So why set someone else up to take the rap for laundering your money? Have cron run as many Non-Player Character accounts as you think will create sufficient illusion that there are more people playing this game than just you, the satoshi A.I. and we forum-elizabots.

It would help to have the full 8 decimals to play with of course, because then you could simulate a 99,999,999 address market by moving around less than one bitcoin.

-MarkM- (Lets make miners buy bigger disks by generating oodles of transactions for fun and not for laundering money officer no sir not me...)



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FooDSt4mP
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February 27, 2011, 06:00:33 PM
 #5

Hmm, it comes pretty close to BitLaundry

Quote
BitLaundry Explanation
BitLaundry is designed to help unlink accounts from each other. It does that by providing a well-known, and hopefully popular service. Here's how it works:

   1. Imagine that Alice wishes to send BitCoins to Bob.
   2. Bob, sadly, is not well liked. Alice would rather not have anyone know that she sent Bob BitCoins.
   3. So, Alice puts Bob's address in the form at BitLaundry.
   4. Alice gets a one-time-use address from BitLaundry.
   5. Alice sends the money to that address.
   6. BitLaundry sends money out to recipients every 30 minutes.
   7. (But, it doesn't send out Alice's money immediately, that might be suspicious..)
   8. So, a random number of 30 minute segments later, BitLaundry sends the money out to Bob.
   9. BitLaundry then deletes the database link between the one-time-use address and Bob.
  10. Alice has sent money to BitLaundry, but people do this all the time. She's one of many.
  11. BitLaundry has sent money to Bob, but BitLaundry has sent money out to a whole bunch of other people as well.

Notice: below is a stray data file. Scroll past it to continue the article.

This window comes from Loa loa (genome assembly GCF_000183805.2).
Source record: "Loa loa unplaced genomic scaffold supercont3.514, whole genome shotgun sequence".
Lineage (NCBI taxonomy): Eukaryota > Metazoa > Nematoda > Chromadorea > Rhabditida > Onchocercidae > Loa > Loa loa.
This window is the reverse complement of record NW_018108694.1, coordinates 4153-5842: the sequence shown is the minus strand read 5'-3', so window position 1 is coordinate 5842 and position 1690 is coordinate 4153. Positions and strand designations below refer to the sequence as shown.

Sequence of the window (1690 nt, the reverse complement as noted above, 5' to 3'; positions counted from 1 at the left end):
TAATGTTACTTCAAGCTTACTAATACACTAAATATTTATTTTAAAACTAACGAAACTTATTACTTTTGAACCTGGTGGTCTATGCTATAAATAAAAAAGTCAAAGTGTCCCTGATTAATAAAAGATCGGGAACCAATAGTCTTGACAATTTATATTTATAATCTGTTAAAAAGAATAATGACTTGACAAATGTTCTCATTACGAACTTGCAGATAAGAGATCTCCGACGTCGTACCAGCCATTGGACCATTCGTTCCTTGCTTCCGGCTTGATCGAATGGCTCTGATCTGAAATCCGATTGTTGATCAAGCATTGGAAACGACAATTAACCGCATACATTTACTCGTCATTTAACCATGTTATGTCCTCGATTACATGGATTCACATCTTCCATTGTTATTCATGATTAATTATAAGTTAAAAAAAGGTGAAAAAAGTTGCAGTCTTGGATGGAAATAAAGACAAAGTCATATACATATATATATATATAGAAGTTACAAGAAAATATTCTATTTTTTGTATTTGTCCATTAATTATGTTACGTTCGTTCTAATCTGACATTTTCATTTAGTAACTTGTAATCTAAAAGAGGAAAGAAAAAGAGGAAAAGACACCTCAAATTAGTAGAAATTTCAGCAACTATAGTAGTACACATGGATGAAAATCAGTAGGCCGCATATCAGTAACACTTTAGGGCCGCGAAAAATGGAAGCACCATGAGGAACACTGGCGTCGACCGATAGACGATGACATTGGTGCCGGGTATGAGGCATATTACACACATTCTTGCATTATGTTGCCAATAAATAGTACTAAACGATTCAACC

12. Alice and Bob are much less linked than they would have been otherwise.

But as I understand it, you can track Alice by looking at the block chain and look for the amount that Bob received by BitLaundry.
Then you check which address sent this amount to BitLaundry (probably one of the one-time-use addresses from step 4) and then check which address sended that amount to the one-time-use address.
Is that correct ?


I think this would require that BitLaundry's wallet.dat be compromised in order to know the one-time-use address even belonged to them.

As we slide down the banister of life, this is just another splinter in our ass.
sandos
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February 27, 2011, 09:01:38 PM
 #6

It seems to me from what I have learned so far about bitcoin that all of this should probably be done for Alice by thispackageisnotforlaunderingmoney software installed on her own machine, as I get the impression nothing in the blockchain records indicates whether more than one machine wrote any part of the block chain.

This doesn't matter, you have to consider the fact that "owning" a whole lot of the network connections is fairly easy, and given that you can add that info yourself depending on where in the network the protocol commands came from. Might work if you do it yourself, split into multiple actions, every action done via Tor and different end-points.